With interviews being generally an unnatural environment applicants generally spend time preparing for the interview, looking into the company history, preparing answers for generic answers that are usually asked for job roles of that criteria. This would inevitably lead to the answers given being unrealistic responses of how an applicant may act in a role within an organisation. This simply highlights the importance of interview containing questions which are going to show a realistic response to show an applicant’s approach and ethos towards their working life. During the interview this can be achieved by adding unstructured questions which will allow the interviewer to add and expand on answers given to try and get a more realistic and honest response which will further add to the value of the responses given from a candidate. This can also work well within a structured interview situation, as having an opening for several unprepared questions, can give a candidate further chance to show their true capabilities.

Taking into account unavoidable effects (e.g. Anxiety, signs of being Nervous and body language) of environments like Interviews, consideration needs to be taken by the interviewer to account for these. Often anxiety levels can be raised for an applicant during interviews which can an effect on the responses and conduct during the interview which may result in the applicant not showing their full capabilities. A selection of Undergraduates took part in a mock interview model with peers, which shows sustained levels of raised anxiety before and during the interview, followed by a significant decrease directly after. (Therese Macan, 1999: 209). During an interview it has to be taken into consideration that responses given can sometime be not a true reflection of a candidates natural response in any other situation, so allowing time and a chance to develop an answer is crucial to maintaining a high level of validity from the responses given.

All of the elements within this essay which highlight possible affects on an interview fall part of what can be seen as a ‘halo effect’. With judgements and stereotyping being cast too easily without looking at each interviewee directly on how well they are suited to the role criteria of which their hiring for. Training for any interviewer is crucial, as they need to learn the ways in which they might cast these judgements subconsciously; avoiding these spontaneous biases is one of the most crucial parts of carrying out interviews to ensure that the most suited candidate is chosen. By following more structured interviews situations like the halo effect can be more easily avoided. By offering each candidate the same set of questions and time for their interview then they each will have as open an opportunity as possible to give their best response.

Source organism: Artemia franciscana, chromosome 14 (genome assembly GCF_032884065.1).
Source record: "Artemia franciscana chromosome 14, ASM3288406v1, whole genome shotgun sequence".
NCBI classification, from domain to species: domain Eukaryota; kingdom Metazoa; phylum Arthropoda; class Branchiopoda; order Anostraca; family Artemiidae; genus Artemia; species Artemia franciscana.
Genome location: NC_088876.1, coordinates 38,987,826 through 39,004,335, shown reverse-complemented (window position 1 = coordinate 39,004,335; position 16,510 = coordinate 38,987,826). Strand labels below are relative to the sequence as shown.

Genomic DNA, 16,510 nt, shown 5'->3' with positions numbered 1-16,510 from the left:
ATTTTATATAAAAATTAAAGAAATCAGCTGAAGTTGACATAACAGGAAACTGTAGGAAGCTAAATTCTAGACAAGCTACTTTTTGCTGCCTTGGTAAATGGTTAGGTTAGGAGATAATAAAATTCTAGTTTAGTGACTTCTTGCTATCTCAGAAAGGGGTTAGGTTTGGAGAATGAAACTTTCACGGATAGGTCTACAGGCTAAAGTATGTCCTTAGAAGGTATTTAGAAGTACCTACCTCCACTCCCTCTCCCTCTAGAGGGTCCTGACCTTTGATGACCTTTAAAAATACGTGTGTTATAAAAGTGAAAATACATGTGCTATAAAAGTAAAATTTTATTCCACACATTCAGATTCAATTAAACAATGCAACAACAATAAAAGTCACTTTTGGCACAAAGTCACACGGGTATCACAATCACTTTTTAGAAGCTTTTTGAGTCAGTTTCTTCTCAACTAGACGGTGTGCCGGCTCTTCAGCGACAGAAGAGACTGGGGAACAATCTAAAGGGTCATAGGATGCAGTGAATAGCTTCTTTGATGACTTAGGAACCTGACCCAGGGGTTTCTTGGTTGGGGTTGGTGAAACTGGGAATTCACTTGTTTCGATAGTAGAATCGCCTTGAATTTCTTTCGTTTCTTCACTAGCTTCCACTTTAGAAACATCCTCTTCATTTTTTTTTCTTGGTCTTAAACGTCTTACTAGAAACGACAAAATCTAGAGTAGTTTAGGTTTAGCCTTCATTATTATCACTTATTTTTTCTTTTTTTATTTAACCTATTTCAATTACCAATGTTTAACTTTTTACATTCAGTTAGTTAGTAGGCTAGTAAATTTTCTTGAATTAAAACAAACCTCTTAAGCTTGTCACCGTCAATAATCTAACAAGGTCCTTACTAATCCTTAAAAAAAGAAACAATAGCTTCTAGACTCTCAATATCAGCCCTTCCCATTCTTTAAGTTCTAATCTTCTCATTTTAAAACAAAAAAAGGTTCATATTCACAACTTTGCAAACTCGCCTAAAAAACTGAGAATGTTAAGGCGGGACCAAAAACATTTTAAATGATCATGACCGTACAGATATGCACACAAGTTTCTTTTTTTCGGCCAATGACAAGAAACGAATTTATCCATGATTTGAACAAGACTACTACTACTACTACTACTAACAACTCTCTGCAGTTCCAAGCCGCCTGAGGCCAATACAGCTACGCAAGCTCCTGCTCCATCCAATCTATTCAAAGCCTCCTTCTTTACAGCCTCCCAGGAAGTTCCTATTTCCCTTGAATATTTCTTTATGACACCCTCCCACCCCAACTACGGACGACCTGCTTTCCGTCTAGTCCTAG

In more recent years, human response management specialists have become more involved within the interviewing process as they have to ensure all interviews are following the orangisation’s equal opportunities policy. Following these latest changes it has opened more opportunities for minority groups which previous may have been of more of a disadvantage to have a fair and equal opportunity when applying for any role, and how they are assess during the selection interview stage.

Overall trying to maintain a high level of validity and reliability within an unnatural environment can be difficult and hard to maintain. It is crucial within any interview environment to try and place measures which can both account for these abnormalities and a way to take them into account. If they are not fully considered then an organisation may end up employing an individual for a role which they are not the best suited from all the candidates. One of the most important factors to avoid is an interviewer’s personal opinion on a candidate as shown from the research in this essay; they often can cast subliminal opinions on candidates because of personal opinion, anxiety and from misinterpreting responses during an interview. The employment of any individual for an organisiation is timely and costly exercise, ensuring all steps are taken to make the right decision on choosing a candidate is important. Make the wrong choice due to errors during the selection interview stage and a negative impact may be felt by the organisiation afterwards.

Cite This Work

To export a reference to this article please select a referencing stye below:

Reference Copied to Clipboard.
Reference Copied to Clipboard.
Reference Copied to Clipboard.
Reference Copied to Clipboard.
Reference Copied to Clipboard.
Reference Copied to Clipboard.
Reference Copied to Clipboard.

Related Services

View all

DMCA / Removal Request

If you are the original writer of this essay and no longer wish to have the essay published on the UK Essays website then please: